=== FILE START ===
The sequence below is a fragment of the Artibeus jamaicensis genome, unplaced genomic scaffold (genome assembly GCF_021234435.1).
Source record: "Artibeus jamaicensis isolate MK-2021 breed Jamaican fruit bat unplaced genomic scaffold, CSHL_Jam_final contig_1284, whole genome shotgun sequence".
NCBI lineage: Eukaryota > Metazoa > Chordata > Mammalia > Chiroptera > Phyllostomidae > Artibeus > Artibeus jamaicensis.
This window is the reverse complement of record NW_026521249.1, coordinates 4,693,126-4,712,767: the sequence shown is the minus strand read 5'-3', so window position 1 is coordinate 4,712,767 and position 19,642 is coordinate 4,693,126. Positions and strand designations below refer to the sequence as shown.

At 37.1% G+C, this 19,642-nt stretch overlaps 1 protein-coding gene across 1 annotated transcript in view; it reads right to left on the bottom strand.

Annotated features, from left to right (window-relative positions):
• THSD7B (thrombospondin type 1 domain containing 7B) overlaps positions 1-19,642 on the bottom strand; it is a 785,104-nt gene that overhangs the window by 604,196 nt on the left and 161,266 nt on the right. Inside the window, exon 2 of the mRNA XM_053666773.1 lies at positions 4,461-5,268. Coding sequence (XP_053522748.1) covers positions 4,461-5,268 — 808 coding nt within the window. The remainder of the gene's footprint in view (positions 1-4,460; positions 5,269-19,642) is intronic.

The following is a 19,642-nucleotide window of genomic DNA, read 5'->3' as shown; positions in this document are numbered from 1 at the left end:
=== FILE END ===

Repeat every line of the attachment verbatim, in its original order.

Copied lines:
The sequence below is a fragment of the Artibeus jamaicensis genome, unplaced genomic scaffold (genome assembly GCF_021234435.1).
Source record: "Artibeus jamaicensis isolate MK-2021 breed Jamaican fruit bat unplaced genomic scaffold, CSHL_Jam_final contig_1284, whole genome shotgun sequence".
NCBI lineage: Eukaryota > Metazoa > Chordata > Mammalia > Chiroptera > Phyllostomidae > Artibeus > Artibeus jamaicensis.
This window is the reverse complement of record NW_026521249.1, coordinates 4,693,126-4,712,767: the sequence shown is the minus strand read 5'-3', so window position 1 is coordinate 4,712,767 and position 19,642 is coordinate 4,693,126. Positions and strand designations below refer to the sequence as shown.

At 37.1% G+C, this 19,642-nt stretch overlaps 1 protein-coding gene across 1 annotated transcript in view; it reads right to left on the bottom strand.

Annotated features, from left to right (window-relative positions):
• THSD7B (thrombospondin type 1 domain containing 7B) overlaps positions 1-19,642 on the bottom strand; it is a 785,104-nt gene that overhangs the window by 604,196 nt on the left and 161,266 nt on the right. Inside the window, exon 2 of the mRNA XM_053666773.1 lies at positions 4,461-5,268. Coding sequence (XP_053522748.1) covers positions 4,461-5,268 — 808 coding nt within the window. The remainder of the gene's footprint in view (positions 1-4,460; positions 5,269-19,642) is intronic.

The following is a 19,642-nucleotide window of genomic DNA, read 5'->3' as shown; positions in this document are numbered from 1 at the left end: